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During World War I, the AEG C.V was a biplane reconnaissance aircraft that was developed as a prototype.

This two-seater aircraft was designed to incorporate a more powerful engine than its predecessors in the AEG C-class of reconnaissance aircraft.

Despite the high expectations for the AEG C.V, the results of its performance were not satisfactory.

The aircraft’s capabilities fell short of what was anticipated, leading to the cancellation of any further development of the model.

The AEG C.V was a significant attempt to improve the reconnaissance aircraft used during World War I.

However, the disappointing results of its performance meant that it was not a successful prototype.

The cancellation of further development of the AEG C.V highlights the importance of rigorous testing and evaluation in the development of aircraft.


The AEG C.VI, a biplane reconnaissance aircraft with a two-seat capacity, was a prototype that emerged during World War I.

Its development began in 1916, and it was derived from the AEG C.IV.

However, despite its promising design, the aircraft never made it to the production stage.

During the First World War, the AEG C.VI was conceptualized as a two-seater biplane aircraft that would serve as a reconnaissance plane.

Its development was initiated in 1916, and it was based on the AEG C.IV.

Despite its potential, the aircraft never went into production, and remained a prototype.

The AEG C.VI was a biplane aircraft that was designed to function as a reconnaissance plane during World War I.

Its development began in 1916, and it was created by modifying the AEG C.IV.

Despite its innovative design, the aircraft never entered production and remained a prototype.


During World War I, the AEG C.VII was a biplane reconnaissance aircraft that was designed as a prototype with two seats.

This aircraft was an evolution of the C.IV model, but it never made it to the production stage.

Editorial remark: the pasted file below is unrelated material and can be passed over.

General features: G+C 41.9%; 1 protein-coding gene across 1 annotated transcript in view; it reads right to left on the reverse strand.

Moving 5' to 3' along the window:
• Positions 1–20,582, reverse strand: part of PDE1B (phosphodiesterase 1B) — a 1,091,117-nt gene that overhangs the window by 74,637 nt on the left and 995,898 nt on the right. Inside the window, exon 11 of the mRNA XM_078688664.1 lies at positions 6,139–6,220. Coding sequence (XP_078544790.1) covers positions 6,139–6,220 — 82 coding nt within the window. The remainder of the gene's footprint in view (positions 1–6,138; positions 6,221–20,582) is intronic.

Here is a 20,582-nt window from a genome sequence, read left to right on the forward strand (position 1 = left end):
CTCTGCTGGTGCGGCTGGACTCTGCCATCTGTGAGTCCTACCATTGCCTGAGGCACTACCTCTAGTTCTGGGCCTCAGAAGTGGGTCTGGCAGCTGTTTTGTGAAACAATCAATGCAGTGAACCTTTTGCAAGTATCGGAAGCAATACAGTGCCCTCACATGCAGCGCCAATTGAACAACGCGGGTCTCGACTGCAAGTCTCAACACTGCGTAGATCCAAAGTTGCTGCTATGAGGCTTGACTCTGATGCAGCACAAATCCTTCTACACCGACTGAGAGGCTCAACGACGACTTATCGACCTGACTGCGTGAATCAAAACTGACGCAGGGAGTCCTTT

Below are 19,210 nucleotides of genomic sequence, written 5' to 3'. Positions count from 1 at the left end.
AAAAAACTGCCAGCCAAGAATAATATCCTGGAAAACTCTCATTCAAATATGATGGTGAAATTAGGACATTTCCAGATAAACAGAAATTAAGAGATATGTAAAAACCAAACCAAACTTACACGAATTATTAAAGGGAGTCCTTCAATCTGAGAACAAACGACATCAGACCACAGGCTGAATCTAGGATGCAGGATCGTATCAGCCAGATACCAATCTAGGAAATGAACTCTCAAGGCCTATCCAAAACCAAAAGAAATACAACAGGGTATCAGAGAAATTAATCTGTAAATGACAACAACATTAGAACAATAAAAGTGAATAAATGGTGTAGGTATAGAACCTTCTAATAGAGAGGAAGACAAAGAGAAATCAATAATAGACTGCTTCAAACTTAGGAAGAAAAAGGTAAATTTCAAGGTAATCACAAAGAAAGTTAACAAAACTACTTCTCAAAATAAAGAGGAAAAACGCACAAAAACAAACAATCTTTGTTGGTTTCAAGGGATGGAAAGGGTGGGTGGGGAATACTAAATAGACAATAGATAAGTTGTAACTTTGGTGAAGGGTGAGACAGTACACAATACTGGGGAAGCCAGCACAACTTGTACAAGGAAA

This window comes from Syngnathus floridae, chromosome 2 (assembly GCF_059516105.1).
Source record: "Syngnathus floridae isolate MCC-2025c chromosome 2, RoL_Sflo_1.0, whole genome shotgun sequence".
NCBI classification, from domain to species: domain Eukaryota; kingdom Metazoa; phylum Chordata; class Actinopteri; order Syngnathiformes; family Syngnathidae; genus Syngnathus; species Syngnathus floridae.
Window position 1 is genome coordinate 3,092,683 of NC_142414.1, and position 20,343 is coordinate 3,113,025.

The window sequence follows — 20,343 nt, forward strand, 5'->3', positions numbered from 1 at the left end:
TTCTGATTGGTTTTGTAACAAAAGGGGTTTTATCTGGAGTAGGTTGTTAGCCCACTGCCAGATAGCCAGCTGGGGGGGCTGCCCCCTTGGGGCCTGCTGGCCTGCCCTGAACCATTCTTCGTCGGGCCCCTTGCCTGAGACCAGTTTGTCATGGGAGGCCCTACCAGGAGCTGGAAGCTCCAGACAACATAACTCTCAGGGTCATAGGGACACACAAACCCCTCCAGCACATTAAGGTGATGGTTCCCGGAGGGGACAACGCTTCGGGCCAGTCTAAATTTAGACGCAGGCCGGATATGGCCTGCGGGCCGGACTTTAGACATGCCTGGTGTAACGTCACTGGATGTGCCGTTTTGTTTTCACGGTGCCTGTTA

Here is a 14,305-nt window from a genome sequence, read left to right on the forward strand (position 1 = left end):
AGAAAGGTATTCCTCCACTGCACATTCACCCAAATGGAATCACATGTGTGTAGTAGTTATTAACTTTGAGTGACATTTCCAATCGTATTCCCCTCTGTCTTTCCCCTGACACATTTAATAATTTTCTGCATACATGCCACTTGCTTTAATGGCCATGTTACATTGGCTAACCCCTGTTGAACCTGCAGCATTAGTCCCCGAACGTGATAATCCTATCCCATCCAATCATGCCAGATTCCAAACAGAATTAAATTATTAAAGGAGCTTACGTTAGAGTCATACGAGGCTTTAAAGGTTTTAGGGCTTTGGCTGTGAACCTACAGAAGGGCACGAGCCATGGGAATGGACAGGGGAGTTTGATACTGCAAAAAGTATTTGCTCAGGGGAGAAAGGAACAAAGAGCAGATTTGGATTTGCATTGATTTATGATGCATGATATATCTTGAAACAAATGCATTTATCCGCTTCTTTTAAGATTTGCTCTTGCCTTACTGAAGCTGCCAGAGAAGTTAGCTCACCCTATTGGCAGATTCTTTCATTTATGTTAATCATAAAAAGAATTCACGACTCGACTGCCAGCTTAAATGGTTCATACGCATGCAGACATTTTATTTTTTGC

The AEG C.VII underwent testing with two distinct wing configurations.

The first arrangement featured slightly tapered single bay wings, while the second had sharply swept upper wings.

These tests were conducted to determine the most effective wing design for the aircraft.

Despite its promising design, the AEG C.VII did not see active service during World War I due to its failure to enter production.

Nevertheless, the aircraft’s development and testing contributed to the advancement of aviation technology during this period.

The AEG C.VII remains an important part of aviation history and a testament to the ingenuity of early aircraft designers.






6.2 m (20 ft 4 in)


11.1 m (36 ft 5 in)

Empty weight

758 kg (1,671 lb)

Gross weight

1,118 kg (2,465 lb)


1 × Mercedes D.III, 6 cyl water cooled inline piston engine, 119 kW (160 hp)


Maximum speed

165 km/h (103 mph, 89 kn)

Rate of climb

4.17 m/s (821 ft/min)

Time to altitude

1,000m (3,282ft) in 4min



1 × forward-firing 7.92 mm (.312 in) LMG 08/15 machine gun

1 × 7.92 mm (.312 in) Parabellum MG14 machine gun in ring mount for observer.

AEG Aircraft of WWI: A Centennial Perspective on Great War Airplanes-Jack Herris.
German Aircraft of the First World War-Owen Thetford.
Biplanes, Triplanes & Seaplanes-Michael Sharpe.


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